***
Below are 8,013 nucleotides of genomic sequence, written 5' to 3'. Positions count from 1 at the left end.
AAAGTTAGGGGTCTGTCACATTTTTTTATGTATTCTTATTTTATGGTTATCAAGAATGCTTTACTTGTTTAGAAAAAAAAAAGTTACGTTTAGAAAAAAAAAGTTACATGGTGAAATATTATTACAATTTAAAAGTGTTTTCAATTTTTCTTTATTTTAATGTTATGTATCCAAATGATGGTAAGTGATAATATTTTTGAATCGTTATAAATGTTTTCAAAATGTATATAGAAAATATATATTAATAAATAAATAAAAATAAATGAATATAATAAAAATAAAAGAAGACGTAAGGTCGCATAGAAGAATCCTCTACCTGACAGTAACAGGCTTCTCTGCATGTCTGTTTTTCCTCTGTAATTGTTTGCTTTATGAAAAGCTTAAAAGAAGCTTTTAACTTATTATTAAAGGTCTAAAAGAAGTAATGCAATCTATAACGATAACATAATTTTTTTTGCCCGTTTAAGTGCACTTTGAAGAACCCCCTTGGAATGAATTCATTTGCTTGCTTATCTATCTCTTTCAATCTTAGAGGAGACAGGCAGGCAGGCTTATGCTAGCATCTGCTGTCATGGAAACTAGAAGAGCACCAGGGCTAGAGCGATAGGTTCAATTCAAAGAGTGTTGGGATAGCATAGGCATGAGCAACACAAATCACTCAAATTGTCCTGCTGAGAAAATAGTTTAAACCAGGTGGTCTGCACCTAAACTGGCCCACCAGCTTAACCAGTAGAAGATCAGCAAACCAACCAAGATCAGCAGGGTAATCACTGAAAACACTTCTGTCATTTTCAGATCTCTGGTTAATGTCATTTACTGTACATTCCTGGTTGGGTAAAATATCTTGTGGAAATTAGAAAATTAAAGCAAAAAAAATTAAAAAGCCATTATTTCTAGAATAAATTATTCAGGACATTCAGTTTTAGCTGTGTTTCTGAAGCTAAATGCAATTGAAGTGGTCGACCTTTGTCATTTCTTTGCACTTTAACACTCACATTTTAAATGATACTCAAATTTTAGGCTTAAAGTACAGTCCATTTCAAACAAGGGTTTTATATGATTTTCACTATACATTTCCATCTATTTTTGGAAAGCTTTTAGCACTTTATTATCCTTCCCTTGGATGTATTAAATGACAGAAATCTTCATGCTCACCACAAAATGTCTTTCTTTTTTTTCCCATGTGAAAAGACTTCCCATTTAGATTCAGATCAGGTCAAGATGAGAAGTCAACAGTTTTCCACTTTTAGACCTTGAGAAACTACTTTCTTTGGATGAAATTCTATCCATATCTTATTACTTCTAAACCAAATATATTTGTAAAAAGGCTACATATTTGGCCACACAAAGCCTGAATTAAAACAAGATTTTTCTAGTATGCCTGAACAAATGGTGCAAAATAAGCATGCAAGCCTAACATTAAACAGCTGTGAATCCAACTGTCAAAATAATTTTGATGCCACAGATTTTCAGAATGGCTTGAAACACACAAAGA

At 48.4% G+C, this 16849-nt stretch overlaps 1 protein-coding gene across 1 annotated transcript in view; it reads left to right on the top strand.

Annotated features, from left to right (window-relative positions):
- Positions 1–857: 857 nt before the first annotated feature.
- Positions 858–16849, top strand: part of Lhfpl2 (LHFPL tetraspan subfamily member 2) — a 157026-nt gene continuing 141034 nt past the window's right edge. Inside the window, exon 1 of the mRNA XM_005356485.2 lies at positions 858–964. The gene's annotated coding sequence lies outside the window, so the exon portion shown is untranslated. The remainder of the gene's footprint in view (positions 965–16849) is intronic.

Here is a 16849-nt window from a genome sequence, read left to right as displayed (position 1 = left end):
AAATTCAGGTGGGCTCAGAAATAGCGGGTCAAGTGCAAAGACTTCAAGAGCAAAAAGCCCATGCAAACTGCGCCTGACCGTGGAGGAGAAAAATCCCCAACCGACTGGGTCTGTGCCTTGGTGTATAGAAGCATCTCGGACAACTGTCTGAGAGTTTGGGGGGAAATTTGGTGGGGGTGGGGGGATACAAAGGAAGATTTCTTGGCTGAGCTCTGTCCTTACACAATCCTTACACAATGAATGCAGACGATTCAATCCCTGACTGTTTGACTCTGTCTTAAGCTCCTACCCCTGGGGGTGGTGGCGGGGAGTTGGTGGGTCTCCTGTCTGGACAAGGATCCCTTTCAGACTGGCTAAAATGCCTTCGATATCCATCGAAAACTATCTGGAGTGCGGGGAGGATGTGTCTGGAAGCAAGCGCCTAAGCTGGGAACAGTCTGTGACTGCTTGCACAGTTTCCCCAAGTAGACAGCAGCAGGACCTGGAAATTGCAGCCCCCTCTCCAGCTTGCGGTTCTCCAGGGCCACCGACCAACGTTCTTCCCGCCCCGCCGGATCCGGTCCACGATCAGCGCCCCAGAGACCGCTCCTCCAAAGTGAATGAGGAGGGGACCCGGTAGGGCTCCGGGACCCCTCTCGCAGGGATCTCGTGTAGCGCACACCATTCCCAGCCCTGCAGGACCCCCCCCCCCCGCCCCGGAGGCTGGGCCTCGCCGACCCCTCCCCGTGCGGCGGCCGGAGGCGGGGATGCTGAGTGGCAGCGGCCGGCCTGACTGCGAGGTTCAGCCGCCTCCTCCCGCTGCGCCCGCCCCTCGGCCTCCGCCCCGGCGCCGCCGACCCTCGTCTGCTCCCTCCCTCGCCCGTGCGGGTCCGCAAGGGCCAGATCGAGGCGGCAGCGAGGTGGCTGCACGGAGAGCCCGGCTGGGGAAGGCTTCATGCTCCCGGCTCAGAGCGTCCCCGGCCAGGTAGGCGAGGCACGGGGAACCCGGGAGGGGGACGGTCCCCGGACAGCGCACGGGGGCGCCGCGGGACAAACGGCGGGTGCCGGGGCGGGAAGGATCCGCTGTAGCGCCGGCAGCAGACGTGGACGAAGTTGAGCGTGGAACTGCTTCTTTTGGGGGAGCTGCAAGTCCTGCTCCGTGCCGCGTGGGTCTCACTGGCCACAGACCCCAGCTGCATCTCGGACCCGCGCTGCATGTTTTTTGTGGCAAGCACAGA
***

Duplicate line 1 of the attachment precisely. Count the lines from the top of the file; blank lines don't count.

Below are 8,013 nucleotides of genomic sequence, written 5' to 3'. Positions count from 1 at the left end.